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The rules of corporate computing have changed. Long gone is the strict control over the type of device a user is permitted to use and the well-defined boundaries between corporate and public networks. Increasingly, corporate data is moving to public clouds such as O365 and Google, where it is available on a wide range of internet-connected devices. Modern computing has a significant advantage for end-user productivity, but presents challenges in supporting the myriad of devices.
The challenges in moving to the public cloud are not limited to end-users. Hybrid and multicloud strategies have moved from the fringe to the mainstream. Administrating servers across these environments typically involves a mix of administration tools, portals, and login IDs.
Dameware Remote Support installs on a server, making it an excellent option for environments where compliance requirements prevent a cloud-based solution. Smartcard support is an option for organizations that require advanced authentication methods. Functionally, the products are securely extended outside the internal network with an internet proxy. The Dameware Internet Proxy Server provides a self-hosted platform to make remote control sessions on computers outside of your firewall. For added security, the Internet Proxy can be installed and configured on a server in the DMZ.
Installation is a straightforward process. There is an option for a standalone server installation or a centralized version. The standalone installation is sufficient for small deployments or testing but does not support sessions with users outside the network. The centralized version of Remote Support is used in this example to support external clients. The installation offers an Express mode, installing all options on a single server. For production environments, I suggest configuring multiple servers and hosting the internet proxy in a DMZ.
Once the installation is finished, it's time to move on to configuring the internet proxy component. The internet proxy facilitates support with clients outside the network. Setting up the proxy requires modifications to the firewall to allow ports 80, 443, 6129, 6130, 6132, and 6133. These ports are configurable, should you require other port numbers.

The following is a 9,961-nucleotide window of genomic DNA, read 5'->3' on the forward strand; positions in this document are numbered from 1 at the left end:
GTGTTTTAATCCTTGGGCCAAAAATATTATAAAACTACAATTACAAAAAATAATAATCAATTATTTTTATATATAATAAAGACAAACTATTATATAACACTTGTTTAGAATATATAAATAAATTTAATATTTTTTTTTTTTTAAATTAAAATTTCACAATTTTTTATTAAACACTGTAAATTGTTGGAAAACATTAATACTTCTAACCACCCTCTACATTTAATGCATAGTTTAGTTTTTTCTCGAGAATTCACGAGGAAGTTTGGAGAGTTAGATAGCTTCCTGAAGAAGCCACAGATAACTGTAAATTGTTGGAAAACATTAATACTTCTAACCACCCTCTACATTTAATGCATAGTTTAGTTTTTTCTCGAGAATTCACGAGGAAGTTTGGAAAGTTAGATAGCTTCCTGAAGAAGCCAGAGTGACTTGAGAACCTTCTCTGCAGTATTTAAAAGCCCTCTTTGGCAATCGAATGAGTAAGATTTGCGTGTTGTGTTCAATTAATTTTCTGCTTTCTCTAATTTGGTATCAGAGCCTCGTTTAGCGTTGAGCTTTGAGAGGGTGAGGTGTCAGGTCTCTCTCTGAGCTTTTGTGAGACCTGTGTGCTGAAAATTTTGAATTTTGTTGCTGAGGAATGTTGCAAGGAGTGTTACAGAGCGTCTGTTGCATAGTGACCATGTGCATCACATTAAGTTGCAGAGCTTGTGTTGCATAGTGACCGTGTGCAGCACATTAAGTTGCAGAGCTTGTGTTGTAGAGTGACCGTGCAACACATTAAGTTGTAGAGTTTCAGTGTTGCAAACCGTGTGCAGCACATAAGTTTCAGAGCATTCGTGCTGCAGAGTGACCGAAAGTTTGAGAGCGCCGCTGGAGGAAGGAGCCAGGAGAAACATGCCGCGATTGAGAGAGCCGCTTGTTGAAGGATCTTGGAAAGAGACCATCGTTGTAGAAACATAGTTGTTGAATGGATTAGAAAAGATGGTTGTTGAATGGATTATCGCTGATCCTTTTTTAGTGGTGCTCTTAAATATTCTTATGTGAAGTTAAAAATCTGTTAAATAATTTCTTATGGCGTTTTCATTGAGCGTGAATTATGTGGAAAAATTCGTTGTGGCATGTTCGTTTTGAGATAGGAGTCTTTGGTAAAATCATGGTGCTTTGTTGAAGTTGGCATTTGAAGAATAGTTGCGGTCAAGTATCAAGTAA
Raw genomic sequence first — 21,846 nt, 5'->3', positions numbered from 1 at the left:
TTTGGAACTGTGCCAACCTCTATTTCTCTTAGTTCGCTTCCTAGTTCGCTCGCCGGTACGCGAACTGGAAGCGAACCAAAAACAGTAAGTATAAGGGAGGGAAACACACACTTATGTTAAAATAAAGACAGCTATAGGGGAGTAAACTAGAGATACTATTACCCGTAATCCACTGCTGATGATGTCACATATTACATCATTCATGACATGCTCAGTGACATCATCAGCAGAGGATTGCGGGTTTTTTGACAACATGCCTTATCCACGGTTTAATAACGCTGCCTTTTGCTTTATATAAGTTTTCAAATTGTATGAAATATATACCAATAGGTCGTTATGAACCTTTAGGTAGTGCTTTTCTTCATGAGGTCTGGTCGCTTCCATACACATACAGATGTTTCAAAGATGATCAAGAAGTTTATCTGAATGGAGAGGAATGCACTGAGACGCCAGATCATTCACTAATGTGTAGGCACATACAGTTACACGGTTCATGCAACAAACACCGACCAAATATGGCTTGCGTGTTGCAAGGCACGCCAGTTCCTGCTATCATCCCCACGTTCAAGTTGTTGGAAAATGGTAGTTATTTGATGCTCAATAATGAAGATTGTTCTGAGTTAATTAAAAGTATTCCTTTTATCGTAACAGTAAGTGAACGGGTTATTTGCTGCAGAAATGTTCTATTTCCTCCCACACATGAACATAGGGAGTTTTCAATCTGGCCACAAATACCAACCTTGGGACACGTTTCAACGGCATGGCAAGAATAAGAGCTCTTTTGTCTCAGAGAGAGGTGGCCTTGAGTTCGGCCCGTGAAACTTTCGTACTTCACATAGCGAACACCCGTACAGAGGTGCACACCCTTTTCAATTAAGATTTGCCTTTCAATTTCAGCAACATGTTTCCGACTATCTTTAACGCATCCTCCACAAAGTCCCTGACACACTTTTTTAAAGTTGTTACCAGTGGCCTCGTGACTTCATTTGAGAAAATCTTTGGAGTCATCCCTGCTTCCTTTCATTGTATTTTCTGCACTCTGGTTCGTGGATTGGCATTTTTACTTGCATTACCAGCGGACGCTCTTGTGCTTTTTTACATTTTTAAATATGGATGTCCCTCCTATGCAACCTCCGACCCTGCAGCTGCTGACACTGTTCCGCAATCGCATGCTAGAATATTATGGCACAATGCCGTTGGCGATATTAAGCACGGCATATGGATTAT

Managing Dameware groups ^
Dameware uses groups to manage collections of computers. These groups can be personal, which are only available to an individual user, or global, which are available to all Dameware Remote Support users. You can add folders to the groups to further organize the contents. In the example below, start at the Dameware Server Administration Console. Next, create a folder for all computers in the cirtalos.com domain by right-clicking Global Host List and selecting Add > Add Folder.
After that, give the folder a name and select Add New Folder.
There is an option to add a host by right-clicking the host list and selecting Add Host. Adding a single host works well for individual computers. Additionally, there are options to import from a list of computers in CSV format or import computers from Active Directory. To start the import from Active Directory, click the Import From AD button at the top of the menu.
Click Browse to select the servers to import. The Active Directory Import Wizard starts with the option to use the local domain or connect to another domain controller. This option is helpful for multidomain environments or if the Dameware Server is not on the domain. This example uses the local domain.
The next screen lists AD groups to use as the source for the import. The example below imports from the Domain Computers and Domain Controller groups.
Click Import to finish the AD import process.
Servers from the domain now populate the Global Host list.
Managing remote servers ^
Servers added to the global group are now available for management in the Dameware Remote Support console. Open the console and go to the folder that was created in the previous step under the Global Host List. There are many administration tools available for servers in the list. These tools range from a simple event log and properties explorer to more advanced tools, such as registry editing and Intel AMT. The image below shows a list of processes.
Managing Active Directory ^
Dameware Remote Support tools are not limited to server management. Technicians can also manage Windows Active Directory from Dameware Remote Support. A list of familiar tools is available to manage servers, computers, users, and OUs in Active Directory. This provides a handy location for common management tasks.